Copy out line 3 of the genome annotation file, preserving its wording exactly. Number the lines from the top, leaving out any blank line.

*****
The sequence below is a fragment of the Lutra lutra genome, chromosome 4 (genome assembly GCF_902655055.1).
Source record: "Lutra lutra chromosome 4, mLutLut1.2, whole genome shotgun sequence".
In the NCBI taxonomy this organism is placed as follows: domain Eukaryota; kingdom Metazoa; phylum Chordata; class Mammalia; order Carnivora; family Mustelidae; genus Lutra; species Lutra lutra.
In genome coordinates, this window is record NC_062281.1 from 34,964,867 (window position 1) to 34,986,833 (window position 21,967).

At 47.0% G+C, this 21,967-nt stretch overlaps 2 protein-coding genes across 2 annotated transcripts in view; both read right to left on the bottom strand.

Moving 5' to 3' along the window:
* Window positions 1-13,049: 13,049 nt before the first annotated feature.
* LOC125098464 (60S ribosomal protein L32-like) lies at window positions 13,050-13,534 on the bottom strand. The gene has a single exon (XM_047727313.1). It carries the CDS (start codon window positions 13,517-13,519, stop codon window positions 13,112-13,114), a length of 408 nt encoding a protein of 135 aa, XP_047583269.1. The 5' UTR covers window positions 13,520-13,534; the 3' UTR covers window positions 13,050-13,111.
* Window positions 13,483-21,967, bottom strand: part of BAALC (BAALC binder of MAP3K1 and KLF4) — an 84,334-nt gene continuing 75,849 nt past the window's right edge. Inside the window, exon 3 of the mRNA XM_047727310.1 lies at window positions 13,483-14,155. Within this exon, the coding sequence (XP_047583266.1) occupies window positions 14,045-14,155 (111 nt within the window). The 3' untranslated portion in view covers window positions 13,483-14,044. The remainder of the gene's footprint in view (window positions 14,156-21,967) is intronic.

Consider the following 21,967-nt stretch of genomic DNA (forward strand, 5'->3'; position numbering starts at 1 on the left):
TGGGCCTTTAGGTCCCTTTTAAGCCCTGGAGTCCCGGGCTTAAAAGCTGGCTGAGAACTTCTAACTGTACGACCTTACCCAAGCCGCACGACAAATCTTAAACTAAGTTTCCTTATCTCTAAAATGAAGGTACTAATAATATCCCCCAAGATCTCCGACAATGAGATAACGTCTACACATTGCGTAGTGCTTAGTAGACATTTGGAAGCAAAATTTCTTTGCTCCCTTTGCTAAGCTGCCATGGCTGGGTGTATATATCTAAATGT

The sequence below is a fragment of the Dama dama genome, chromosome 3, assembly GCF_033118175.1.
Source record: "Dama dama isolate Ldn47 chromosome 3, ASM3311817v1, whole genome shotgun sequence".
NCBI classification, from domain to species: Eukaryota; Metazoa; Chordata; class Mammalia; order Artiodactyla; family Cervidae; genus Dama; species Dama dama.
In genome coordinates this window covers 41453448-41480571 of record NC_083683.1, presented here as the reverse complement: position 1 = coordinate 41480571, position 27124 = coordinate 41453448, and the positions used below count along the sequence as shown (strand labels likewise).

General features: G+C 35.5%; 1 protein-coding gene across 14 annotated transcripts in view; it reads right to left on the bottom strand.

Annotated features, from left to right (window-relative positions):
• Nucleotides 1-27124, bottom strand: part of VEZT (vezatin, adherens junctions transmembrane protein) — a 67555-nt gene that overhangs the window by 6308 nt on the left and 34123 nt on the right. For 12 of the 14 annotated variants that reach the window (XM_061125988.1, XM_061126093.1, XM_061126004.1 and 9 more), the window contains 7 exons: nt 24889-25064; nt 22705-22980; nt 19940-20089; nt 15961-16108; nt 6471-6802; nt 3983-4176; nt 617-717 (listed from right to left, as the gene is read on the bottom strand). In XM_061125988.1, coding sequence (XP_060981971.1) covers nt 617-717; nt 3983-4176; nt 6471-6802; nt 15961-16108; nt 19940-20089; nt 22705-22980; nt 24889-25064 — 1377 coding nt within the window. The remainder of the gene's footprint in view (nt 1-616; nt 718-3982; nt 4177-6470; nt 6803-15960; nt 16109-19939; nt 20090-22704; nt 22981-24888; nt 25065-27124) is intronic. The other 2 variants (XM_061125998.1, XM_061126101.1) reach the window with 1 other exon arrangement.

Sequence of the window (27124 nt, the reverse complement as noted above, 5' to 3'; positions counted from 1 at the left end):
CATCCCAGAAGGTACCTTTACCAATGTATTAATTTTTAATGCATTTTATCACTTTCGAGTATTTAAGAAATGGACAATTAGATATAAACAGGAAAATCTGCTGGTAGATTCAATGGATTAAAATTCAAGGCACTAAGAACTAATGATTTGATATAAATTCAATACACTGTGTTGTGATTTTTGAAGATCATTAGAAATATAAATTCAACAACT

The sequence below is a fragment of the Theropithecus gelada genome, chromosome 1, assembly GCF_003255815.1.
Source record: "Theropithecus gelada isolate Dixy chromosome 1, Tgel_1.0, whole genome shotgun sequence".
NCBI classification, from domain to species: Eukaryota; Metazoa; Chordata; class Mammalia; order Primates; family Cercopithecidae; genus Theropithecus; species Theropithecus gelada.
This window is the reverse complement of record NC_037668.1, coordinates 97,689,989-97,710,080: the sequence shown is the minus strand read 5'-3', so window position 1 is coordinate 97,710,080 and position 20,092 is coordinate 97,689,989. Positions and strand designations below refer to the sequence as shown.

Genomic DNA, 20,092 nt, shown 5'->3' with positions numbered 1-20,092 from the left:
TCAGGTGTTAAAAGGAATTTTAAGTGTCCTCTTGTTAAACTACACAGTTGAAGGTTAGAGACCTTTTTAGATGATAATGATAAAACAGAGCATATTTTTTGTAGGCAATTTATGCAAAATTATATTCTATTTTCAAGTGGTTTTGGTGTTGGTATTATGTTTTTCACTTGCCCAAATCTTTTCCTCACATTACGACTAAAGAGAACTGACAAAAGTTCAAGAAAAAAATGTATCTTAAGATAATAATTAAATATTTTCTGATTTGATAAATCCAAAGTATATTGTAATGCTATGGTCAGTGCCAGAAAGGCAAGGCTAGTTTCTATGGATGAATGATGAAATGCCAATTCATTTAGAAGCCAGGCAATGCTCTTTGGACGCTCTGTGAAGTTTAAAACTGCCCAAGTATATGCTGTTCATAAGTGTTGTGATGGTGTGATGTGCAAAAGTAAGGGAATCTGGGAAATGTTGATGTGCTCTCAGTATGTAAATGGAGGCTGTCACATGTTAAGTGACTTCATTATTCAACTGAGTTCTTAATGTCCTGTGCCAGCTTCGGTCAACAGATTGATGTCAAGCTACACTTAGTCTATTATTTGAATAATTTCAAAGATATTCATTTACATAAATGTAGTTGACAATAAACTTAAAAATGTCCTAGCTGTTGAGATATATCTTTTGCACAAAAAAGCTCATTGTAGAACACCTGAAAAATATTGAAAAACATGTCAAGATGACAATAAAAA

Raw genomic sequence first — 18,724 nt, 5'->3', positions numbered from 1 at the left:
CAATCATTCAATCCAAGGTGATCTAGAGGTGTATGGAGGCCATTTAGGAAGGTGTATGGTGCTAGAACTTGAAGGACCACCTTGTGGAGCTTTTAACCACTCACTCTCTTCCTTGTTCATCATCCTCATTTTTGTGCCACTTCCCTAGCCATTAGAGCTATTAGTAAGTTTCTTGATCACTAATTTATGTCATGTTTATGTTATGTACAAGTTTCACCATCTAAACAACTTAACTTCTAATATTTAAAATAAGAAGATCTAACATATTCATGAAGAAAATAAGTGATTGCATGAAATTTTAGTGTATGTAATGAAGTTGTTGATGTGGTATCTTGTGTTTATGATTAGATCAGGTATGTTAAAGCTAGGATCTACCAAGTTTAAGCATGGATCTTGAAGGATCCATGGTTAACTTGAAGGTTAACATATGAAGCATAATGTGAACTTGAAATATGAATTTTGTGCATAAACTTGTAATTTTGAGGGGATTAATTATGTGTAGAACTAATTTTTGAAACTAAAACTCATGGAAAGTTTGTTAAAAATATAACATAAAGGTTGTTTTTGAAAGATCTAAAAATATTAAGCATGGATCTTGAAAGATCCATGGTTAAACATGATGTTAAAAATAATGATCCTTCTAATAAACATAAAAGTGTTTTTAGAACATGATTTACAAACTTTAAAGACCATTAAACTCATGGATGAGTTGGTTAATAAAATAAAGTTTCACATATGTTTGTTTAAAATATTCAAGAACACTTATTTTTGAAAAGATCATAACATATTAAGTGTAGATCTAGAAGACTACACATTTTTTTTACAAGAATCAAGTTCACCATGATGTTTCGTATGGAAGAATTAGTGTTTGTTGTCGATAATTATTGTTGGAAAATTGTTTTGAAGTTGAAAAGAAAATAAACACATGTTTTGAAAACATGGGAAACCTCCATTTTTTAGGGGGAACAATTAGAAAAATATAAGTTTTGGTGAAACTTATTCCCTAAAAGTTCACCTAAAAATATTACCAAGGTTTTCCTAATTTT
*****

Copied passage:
In the NCBI taxonomy this organism is placed as follows: domain Eukaryota; kingdom Metazoa; phylum Chordata; class Mammalia; order Carnivora; family Mustelidae; genus Lutra; species Lutra lutra.